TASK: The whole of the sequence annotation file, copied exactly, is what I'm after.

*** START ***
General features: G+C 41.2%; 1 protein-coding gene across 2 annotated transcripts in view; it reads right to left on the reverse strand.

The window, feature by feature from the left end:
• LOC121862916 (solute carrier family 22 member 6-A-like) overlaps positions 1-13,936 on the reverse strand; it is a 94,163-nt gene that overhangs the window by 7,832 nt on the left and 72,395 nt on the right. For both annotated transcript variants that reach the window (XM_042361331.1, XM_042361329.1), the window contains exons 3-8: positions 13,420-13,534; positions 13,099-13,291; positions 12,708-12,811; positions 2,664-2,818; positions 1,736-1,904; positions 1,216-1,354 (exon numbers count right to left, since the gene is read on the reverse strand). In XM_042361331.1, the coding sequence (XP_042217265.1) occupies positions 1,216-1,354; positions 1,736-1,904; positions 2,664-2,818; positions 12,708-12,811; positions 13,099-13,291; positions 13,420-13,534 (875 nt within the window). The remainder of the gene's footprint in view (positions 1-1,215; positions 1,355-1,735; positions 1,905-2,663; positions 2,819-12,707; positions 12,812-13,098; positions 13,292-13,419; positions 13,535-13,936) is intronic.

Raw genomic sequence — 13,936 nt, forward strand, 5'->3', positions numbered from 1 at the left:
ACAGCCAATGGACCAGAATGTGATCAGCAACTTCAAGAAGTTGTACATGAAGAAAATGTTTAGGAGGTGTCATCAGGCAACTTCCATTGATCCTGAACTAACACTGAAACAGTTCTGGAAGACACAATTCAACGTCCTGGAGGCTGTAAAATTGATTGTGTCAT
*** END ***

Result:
General features: G+C 41.2%; 1 protein-coding gene across 2 annotated transcripts in view; it reads right to left on the reverse strand.

The window, feature by feature from the left end:
• LOC121862916 (solute carrier family 22 member 6-A-like) overlaps positions 1-13,936 on the reverse strand; it is a 94,163-nt gene that overhangs the window by 7,832 nt on the left and 72,395 nt on the right. For both annotated transcript variants that reach the window (XM_042361331.1, XM_042361329.1), the window contains exons 3-8: positions 13,420-13,534; positions 13,099-13,291; positions 12,708-12,811; positions 2,664-2,818; positions 1,736-1,904; positions 1,216-1,354 (exon numbers count right to left, since the gene is read on the reverse strand). In XM_042361331.1, the coding sequence (XP_042217265.1) occupies positions 1,216-1,354; positions 1,736-1,904; positions 2,664-2,818; positions 12,708-12,811; positions 13,099-13,291; positions 13,420-13,534 (875 nt within the window). The remainder of the gene's footprint in view (positions 1-1,215; positions 1,355-1,735; positions 1,905-2,663; positions 2,819-12,707; positions 12,812-13,098; positions 13,292-13,419; positions 13,535-13,936) is intronic.

Raw genomic sequence — 13,936 nt, forward strand, 5'->3', positions numbered from 1 at the left:
ACAGCCAATGGACCAGAATGTGATCAGCAACTTCAAGAAGTTGTACATGAAGAAAATGTTTAGGAGGTGTCATCAGGCAACTTCCATTGATCCTGAACTAACACTGAAACAGTTCTGGAAGACACAATTCAACGTCCTGGAGGCTGTAAAATTGATTGTGTCAT